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Biohackers: Bryan Johnson, Michael Lustgarten, and myself

Biohacking has come more into the public domain with the publicity around Bryan Johnson's blueprint . Bryan Johnson is someone who is a tech entrepreneur who sold one of his businesses a few years ago and has since being trying to improve his health. This has been described in the media as him spending about USD 2 million a year with try to get his body to be the equivalent of an 18 year olds. However, it is probably best to read his website (that I have linked to) to see what he describes this as. There are quite a lot of people who are doing similar things, but not necessarily spending as much or promoting what they are doing to the same extent. His website provides quite a bit of information, but sadly at the moment it is not as useful as it could be as he does not always link to the relevant research papers or specify the units of the measurements he quotes. Hopefully that will be fixed over time. Dr Michael Lustgarten is similar to Bryan Johnson in that he publicises
Recent posts

Why does vitamin D exist - To provide an annual metabolic cycle?

We know Vitamin D exists. We know that people suffer if they don't have enough of it. However, it raises an interesting question as to why we evolved to create a vitamin in the summer which gets stored and then gradually fades away during the winter. I have an idea. Historically food was more plentiful in the summer and less available in the winter. The genes that rely on vitamin D don't function without it. Hence the body requires less energy. There are a number of things which operate to adjust metabolism to fit food availability. I think Vitamin D evolved to provide an annual metabolic cycle so things which could wait which required energy did not operate. That gives an idea as to what functions we would expect to depend on vitamin D. It would be those functions which are useful, but not essential all year round.

Autophagy, Gene Length and Aging (why Senolytics don't work that well)

Role of autophagy in aging: The good, the bad, and the ugly is a really good review into the function of autophagy (eating yourself) which is how cells tidy themselves up by getting rid of dysfunctional mitochondria and creating new ones. Autophagy is a good thing because it makes cells work better. That almost certainly ups the Acetyl-CoA levels in the nucleus which readers of this blog will know is a *Good Thing . [Incidentally if you have the time its worth reading all of the review] I will extract part of the review: Unfortunately, the protection afforded by autophagy is progressively erased with age. For instance, Atg5, Atg7, and Beclin 1 are down-regulated in the normal aging brain, whereas, in osteoarthritis, the levels of ULK1, Beclin 1, and LC3 fall (Rubinsztein et al., 2011). In hepatocytes of aged rats, alongside the increase in cytosolic Hsc70, and coordinate with decreased binding and lysosomal uptake of cargo, there is a significant rise in degradation and hence red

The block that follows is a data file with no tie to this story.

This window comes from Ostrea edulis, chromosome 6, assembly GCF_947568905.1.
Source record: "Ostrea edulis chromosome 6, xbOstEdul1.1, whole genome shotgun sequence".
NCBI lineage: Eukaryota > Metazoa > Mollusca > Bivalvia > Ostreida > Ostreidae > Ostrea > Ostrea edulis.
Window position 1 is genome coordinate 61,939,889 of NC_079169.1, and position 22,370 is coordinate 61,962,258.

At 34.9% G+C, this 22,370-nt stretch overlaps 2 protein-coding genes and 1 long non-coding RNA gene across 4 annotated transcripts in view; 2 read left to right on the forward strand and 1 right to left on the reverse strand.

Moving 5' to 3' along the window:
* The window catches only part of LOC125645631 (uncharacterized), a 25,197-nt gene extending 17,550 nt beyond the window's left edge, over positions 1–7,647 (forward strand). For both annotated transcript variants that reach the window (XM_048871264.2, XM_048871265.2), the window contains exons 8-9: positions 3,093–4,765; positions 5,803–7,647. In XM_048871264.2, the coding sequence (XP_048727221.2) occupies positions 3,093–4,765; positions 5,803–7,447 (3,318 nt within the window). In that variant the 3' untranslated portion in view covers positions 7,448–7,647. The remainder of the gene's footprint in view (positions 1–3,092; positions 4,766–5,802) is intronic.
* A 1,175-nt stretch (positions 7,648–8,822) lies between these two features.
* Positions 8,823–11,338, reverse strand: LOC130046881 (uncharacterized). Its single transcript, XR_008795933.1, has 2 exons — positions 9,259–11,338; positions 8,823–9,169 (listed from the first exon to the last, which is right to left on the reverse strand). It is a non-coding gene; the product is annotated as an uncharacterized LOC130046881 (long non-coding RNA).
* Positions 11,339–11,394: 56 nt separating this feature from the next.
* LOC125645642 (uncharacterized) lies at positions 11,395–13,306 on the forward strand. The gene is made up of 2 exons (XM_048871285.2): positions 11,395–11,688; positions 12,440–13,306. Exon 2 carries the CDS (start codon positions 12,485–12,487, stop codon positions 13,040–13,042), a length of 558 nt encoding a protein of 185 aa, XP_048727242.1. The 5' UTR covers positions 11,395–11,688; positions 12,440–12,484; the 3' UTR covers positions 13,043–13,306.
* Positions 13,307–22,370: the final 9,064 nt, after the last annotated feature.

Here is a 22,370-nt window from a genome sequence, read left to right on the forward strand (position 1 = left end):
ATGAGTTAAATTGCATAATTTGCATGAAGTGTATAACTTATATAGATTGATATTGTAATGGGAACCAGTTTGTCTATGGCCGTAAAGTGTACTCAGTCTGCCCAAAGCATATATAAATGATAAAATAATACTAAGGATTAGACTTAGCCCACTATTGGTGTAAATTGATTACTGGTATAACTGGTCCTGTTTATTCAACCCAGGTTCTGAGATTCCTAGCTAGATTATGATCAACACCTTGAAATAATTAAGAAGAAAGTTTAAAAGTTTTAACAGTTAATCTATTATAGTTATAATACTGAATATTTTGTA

Its the long genes that stop working

People who read my blog will be aware that I have for some time argued that most (if not all) diseases of aging are caused by cells not being able to produce enough of the right proteins. What happens is that certain genes stop functioning because of a metabolic imbalance. I was, however, mystified as to why it was always particular genes that stopped working. Recently, however, there have been three papers produced: Aging is associated with a systemic length-associated transcriptome imbalance Age- or lifestyle-induced accumulation of genotoxicity is associated with a generalized shutdown of long gene transcription and Gene Size Matters: An Analysis of Gene Length in the Human Genome From these it is obvious to see that the genes that stop working are the longer ones. To me it is therefore obvious that if there is a shortage of nuclear Acetyl-CoA then it would mean that the probability of longer Genes being transcribed would be reduced to a greater extent than shorter ones.